When your parents go to the hospital and need to stay over night or longer, be sure the medical staff admits them as official patients and not for observation (which means that technically they are not admitted at all).
People hospitalized for observation do not qualify for Medicare’s skilled nursing care benefit after leaving the hospital, and they will have much higher out-of-pocket costs because many Medicare benefits require formal admission as an inpatient to a hospital, not a stay for observation, which is more like outpatient status.
Much has been written recently about this situation. Brown University gerontologists published their findings in the June 2012 Health Affairs (abstract), explaining that the number of observations rose 34% when compared to standard hospital admissions in 2007-2009. The study analyzed a huge amount of data — the Medicare claims of 29 million individuals between 2007 and 2009.
A report on the study in the June 4, 2012 Kaiser Health News, Study: Hospital Observations Stays Increase 25 Percent in Three Years, points out how researchers also found that patients under observation stayed in the hospital longer than admitted patients — some “observed” for longer than three days.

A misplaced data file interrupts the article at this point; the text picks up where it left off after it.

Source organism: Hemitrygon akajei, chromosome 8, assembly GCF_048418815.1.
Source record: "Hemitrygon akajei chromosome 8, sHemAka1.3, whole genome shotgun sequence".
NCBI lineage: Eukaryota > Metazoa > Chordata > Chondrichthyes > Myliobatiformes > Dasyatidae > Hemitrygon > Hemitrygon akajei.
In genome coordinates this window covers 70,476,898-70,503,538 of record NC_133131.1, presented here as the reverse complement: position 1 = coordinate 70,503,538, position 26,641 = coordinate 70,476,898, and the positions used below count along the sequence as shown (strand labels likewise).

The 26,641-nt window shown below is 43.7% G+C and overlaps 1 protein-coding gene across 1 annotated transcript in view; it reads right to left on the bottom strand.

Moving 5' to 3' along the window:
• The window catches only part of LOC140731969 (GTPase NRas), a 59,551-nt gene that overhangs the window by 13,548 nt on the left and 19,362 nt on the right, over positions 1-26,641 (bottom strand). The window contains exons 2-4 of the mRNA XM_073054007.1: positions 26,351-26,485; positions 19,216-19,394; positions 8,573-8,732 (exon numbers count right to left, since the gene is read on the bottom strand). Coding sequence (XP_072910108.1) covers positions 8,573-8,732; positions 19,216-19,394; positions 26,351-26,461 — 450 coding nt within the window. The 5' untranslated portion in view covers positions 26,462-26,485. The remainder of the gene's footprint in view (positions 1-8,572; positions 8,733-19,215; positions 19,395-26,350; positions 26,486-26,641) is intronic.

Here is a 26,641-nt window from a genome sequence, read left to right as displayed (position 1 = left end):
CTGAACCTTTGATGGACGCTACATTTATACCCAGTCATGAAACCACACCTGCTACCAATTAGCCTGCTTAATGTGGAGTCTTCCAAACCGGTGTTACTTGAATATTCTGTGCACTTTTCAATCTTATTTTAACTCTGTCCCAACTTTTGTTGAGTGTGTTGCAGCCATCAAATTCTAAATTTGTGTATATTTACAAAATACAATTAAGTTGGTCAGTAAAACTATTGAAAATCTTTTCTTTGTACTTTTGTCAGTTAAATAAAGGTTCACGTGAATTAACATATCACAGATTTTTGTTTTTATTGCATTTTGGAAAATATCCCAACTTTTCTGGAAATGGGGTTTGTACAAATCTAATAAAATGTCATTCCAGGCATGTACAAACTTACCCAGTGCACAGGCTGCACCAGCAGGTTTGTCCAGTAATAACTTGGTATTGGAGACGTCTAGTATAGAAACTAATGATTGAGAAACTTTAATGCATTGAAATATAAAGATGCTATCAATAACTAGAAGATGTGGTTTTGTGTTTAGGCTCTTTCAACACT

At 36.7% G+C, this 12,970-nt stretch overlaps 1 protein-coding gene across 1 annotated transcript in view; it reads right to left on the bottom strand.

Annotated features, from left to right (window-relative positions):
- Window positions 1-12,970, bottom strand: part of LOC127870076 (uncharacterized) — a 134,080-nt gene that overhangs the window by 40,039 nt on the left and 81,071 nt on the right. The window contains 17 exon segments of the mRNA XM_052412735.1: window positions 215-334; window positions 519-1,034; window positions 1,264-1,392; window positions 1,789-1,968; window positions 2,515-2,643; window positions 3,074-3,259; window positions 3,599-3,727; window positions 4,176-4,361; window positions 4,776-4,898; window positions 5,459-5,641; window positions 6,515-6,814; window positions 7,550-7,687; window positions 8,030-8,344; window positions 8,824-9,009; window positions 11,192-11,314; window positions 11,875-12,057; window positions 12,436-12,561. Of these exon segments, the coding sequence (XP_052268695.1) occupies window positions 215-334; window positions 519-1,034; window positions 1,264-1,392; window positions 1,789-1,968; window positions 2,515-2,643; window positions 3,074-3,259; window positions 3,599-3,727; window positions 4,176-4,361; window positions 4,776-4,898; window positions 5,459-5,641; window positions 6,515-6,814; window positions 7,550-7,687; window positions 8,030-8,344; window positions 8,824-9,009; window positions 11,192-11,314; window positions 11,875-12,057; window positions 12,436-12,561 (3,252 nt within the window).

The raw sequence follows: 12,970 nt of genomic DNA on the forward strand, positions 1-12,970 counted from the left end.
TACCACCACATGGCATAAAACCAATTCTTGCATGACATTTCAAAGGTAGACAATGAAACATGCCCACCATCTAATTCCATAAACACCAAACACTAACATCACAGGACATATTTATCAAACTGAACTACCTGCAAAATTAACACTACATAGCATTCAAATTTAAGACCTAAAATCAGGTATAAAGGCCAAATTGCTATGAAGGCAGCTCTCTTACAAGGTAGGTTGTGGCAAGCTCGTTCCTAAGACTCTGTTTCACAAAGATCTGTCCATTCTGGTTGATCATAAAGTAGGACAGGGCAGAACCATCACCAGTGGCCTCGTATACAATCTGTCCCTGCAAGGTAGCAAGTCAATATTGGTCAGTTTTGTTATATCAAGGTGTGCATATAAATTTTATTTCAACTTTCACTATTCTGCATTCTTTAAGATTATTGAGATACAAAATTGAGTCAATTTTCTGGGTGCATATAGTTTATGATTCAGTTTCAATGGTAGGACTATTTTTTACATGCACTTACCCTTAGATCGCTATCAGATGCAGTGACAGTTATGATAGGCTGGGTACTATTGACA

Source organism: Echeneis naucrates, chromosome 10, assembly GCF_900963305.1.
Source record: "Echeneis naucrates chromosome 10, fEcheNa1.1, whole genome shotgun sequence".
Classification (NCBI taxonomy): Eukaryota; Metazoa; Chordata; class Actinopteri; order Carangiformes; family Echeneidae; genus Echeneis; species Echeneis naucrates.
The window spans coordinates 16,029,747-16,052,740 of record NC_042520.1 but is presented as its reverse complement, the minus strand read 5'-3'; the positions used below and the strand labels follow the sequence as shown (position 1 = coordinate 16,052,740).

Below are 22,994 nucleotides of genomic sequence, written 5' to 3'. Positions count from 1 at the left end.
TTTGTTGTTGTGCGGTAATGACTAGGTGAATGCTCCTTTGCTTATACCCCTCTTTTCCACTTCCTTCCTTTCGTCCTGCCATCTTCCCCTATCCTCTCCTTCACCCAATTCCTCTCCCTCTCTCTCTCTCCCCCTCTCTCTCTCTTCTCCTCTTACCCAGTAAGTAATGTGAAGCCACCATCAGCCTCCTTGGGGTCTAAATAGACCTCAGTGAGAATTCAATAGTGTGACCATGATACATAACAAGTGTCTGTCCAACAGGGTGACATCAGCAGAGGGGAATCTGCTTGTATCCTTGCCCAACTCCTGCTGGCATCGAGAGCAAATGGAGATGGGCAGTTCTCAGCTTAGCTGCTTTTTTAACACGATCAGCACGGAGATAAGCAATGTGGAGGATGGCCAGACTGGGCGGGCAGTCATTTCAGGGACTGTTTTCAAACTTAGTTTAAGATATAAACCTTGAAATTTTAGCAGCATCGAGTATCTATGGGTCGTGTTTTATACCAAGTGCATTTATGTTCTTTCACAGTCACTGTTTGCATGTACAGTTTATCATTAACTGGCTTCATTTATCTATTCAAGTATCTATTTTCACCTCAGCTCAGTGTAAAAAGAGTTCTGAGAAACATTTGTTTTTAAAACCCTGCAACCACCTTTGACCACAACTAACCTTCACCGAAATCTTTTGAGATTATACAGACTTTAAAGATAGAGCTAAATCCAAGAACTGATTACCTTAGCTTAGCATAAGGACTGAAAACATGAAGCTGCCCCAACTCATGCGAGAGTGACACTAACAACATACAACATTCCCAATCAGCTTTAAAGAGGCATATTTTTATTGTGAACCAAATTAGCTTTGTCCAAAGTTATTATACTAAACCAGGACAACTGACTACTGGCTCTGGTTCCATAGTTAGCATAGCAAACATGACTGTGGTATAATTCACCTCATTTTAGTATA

Interesting Quote from the Kaiser Article
The researchers also suggested that hospitals may be motivated to put patients in observation care since they would not be counted as a readmission if they returned to the hospital. New Medicare rules that take effect later this year will penalize hospitals for patients who are readmitted within 30 days.
Paula Span’s New York Times article, In the Hospital, but Not Really a Patient, offers a lot more information about this situation, and she also points out that hospitals are not required to tell patients how they classify a hospital stay, so it is up to the patient and family members, especially adult children, to clarify the situation.
This Medicare.gov document, Are You and Inpatient or an Outpatient? (downloadable PDF) explains the differences between inpatient and outpatient standing, and includes information about observation hospital status.
Other Articles to Read
- Hospital billing Shifting Costsh – Politico
- Observation Stays for Medicare Patients Create Coverage Problems – California Watch